One finds mention of Condorcet in various newspapers. John Adams referred to him occasionally in his Discourses on Davila, which originally appeared in issues of the Gazette of the United States in 1790. In passing references, he was praised in the General Advertiser, October 17, 1792, and in the Baltimore American and Daily Advertiser, December 4, 1800; and derided in the Gazette of the United States, September 18, 1798, and July 12, 1800. He was also quoted. The National Gazette, December 5, 1792, under the heading “Thoughts on Constitutions,” printed in translation almost an entire column from his pen. The General Advertiser, January 18, 1793, reprinted “From the Chronique de Paris, by Condorcet,” a good half-column of his reflections on Robespierre. This Philadelphia newspaper also reprinted A Letter from M. Condorcet to a Magistrate in Swisserland on January 28, 1793. Loughrey found that the Newport Mercury was the only Rhode Island paper to quote from Condorcet. This was an extract from his Life of Voltaire.21 This book too was quoted at some length in a reprint published in the Maryland Journal and Baltimore Advertiser, February 4, 1796. The original French of the quotation in English appeared in a footnote. There was also a citation of the author in English and French on the importance of the invention of printing in the annihilation of slavery.
Condorcet was in many respects far ahead of his time. He advocated, for instance, equal rights for women. According to David Williams, these demands for granting full legal and constitutional rights to women were first formulated in the second of the Lettres d’un bourgeois de New-Heaven and Sur l’admission des femmes au droit de cité.22 Another scholar, Mary S. Benson, concluded that “his argument [for the political rights of women] though ably developed seems to have been quite unnoticed in America.”23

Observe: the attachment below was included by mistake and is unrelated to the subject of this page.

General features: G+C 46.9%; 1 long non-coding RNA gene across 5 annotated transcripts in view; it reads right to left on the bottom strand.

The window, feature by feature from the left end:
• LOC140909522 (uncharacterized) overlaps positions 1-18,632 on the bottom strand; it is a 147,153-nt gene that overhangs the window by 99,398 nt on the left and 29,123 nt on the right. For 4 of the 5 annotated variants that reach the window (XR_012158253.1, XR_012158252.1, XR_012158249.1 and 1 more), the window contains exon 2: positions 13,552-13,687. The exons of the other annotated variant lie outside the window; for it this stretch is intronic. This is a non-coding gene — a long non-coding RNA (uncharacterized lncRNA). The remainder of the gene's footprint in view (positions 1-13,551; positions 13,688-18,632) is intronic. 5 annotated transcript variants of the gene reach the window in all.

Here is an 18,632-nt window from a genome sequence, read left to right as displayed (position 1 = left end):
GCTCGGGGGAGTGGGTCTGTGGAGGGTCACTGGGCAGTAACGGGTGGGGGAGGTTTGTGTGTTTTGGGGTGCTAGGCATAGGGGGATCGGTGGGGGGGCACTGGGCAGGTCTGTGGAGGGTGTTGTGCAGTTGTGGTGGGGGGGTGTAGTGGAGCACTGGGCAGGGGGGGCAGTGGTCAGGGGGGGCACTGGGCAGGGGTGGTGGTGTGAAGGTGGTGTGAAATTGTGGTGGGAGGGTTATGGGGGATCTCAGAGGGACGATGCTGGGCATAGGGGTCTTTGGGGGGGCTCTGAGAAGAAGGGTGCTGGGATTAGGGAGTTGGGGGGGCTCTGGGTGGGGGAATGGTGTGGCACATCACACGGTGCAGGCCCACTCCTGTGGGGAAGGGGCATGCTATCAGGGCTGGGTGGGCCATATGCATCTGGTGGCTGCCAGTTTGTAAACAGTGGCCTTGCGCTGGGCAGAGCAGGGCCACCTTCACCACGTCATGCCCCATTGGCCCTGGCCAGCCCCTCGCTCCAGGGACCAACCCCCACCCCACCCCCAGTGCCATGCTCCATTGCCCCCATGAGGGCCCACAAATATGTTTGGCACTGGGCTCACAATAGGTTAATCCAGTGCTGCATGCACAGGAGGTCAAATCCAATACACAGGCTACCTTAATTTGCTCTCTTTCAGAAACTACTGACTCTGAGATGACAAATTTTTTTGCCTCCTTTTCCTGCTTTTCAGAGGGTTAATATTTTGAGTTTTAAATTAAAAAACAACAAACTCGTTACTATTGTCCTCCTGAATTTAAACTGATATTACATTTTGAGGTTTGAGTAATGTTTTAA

It goes without saying that Condorcet, like other philosophes, opposed the institution of slavery. Signing himself as secretary of the Academie des sciences, he wrote a letter in December 1773 to Dr. Franklin, then in London. In this letter he put five questions to the American Philosophical Society and bespoke Franklin’s help in obtaining answers to them.24 All but one of the inquiries were scientific in nature. The other, the fourth, had to do with free blacks in the English colonies. Bernard Faÿ has translated these questions, and here is his rendition of the latter:
I should be glad to know if there are in the English Colonies Negroes who having obtained their liberty have lived without mixing with the white people? If their black children born free and educated as such have retained the genius and character of the Europeans? If men of genius and parts have been observed among them?25
Franklin replied to Condorcet’s letter in March 1774, giving him short answers to his questions and informing him that he had transmitted the inquiries to the society. With regard to the query concerning Negroes Franklin told him, “I think they are not deficient in natural Understanding, but they have not the Advantage of Education.”26